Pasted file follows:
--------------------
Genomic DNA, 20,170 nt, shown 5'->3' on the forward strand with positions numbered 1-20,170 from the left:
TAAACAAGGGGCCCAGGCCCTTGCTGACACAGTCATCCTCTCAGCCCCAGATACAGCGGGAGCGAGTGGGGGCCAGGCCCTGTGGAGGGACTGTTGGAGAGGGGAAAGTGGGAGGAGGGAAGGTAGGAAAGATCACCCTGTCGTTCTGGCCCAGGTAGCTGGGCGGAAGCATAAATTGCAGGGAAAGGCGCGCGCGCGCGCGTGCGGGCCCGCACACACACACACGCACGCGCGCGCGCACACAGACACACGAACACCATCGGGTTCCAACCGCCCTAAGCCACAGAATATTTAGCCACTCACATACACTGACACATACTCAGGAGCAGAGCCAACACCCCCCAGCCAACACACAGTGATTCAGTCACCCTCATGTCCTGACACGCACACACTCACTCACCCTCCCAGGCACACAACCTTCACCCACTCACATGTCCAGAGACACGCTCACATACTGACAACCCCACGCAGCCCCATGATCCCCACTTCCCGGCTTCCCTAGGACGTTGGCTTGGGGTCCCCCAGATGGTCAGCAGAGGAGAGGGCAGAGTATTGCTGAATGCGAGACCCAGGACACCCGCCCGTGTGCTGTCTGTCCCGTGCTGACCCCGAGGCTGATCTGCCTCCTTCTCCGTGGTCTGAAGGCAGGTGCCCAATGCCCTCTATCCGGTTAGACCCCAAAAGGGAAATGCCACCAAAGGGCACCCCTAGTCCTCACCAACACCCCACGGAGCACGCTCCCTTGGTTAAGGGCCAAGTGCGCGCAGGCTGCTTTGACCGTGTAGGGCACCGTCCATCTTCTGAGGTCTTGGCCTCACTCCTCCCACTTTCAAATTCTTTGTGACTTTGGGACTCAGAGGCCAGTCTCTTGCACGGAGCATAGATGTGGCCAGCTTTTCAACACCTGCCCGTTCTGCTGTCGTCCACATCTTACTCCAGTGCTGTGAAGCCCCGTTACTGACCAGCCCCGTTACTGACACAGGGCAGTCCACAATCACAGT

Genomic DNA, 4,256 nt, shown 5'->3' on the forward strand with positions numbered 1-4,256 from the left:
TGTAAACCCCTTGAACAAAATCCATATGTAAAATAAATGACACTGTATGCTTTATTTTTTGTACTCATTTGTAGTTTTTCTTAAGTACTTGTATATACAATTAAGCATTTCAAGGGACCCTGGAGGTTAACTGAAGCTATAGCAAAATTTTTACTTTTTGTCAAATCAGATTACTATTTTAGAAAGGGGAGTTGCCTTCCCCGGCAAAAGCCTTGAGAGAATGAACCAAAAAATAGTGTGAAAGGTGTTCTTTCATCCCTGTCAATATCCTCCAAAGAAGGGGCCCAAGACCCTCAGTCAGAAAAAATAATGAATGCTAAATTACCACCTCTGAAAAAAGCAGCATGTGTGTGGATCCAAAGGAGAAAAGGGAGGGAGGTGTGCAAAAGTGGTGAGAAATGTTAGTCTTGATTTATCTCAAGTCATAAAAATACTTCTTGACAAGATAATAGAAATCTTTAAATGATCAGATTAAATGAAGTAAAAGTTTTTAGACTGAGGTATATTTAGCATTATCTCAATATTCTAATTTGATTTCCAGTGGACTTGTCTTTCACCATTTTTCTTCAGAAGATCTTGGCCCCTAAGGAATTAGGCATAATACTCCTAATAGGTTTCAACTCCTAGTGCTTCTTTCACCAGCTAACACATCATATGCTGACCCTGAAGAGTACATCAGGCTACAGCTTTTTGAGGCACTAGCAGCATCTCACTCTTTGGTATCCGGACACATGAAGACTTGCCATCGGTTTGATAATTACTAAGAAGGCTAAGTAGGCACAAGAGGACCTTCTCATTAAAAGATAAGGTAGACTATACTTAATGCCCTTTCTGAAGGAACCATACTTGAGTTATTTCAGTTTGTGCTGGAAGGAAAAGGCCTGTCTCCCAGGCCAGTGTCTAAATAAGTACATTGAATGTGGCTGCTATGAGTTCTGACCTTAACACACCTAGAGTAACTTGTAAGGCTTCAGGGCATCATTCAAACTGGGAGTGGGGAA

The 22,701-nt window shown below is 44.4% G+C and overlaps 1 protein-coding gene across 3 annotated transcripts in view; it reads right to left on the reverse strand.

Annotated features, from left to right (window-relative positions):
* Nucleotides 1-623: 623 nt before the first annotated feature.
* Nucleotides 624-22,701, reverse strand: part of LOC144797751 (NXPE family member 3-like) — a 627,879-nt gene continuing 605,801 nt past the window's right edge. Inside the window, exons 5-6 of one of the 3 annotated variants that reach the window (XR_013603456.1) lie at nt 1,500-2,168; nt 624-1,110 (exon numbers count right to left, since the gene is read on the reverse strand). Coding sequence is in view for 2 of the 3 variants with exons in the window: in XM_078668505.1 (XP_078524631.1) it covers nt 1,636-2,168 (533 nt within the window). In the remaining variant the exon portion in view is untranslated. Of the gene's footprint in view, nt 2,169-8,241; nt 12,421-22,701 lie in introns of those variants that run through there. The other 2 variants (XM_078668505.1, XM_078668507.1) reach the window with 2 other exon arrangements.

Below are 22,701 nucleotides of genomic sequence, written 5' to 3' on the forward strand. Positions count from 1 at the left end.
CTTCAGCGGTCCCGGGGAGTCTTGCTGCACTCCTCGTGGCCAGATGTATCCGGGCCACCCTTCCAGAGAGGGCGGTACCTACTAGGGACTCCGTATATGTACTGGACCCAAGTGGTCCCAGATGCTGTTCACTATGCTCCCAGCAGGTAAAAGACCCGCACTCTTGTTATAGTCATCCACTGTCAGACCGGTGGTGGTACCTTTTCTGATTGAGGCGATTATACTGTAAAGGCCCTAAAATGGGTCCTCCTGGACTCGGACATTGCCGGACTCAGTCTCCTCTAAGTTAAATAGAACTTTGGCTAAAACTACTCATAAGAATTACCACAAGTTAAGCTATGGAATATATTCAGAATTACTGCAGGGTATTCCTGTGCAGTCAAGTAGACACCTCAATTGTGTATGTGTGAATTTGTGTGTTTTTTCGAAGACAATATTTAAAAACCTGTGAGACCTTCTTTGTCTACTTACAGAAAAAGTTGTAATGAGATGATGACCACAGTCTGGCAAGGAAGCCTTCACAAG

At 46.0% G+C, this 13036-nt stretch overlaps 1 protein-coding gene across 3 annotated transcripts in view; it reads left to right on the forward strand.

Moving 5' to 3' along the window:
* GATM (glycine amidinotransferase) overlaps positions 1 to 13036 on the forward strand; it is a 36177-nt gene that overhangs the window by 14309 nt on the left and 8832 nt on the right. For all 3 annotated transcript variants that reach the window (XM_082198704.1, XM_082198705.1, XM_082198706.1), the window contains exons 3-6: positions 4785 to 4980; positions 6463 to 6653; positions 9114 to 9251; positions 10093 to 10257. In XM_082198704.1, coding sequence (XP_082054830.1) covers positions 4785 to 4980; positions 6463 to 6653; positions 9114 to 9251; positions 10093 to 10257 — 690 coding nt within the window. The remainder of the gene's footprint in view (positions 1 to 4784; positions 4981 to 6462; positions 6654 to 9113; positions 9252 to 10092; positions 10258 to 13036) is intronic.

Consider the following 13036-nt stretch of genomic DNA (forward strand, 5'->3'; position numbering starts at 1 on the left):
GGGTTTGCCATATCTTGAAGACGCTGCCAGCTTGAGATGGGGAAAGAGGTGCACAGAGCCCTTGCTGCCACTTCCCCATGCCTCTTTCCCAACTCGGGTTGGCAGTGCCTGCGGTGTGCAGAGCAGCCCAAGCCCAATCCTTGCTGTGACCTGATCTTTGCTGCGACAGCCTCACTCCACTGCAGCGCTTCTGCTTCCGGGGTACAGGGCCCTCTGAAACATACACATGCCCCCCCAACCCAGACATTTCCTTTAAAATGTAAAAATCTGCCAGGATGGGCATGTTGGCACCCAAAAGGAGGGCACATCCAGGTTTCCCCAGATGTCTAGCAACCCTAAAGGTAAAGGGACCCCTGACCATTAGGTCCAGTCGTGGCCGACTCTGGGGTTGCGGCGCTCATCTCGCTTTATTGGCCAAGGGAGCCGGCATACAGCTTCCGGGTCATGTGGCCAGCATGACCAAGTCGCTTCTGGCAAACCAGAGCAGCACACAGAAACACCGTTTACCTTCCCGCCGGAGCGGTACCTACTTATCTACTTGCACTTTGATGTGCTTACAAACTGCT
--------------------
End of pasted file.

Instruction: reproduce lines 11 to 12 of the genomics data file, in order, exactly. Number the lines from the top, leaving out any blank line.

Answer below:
At 46.0% G+C, this 13036-nt stretch overlaps 1 protein-coding gene across 3 annotated transcripts in view; it reads left to right on the forward strand.

Moving 5' to 3' along the window: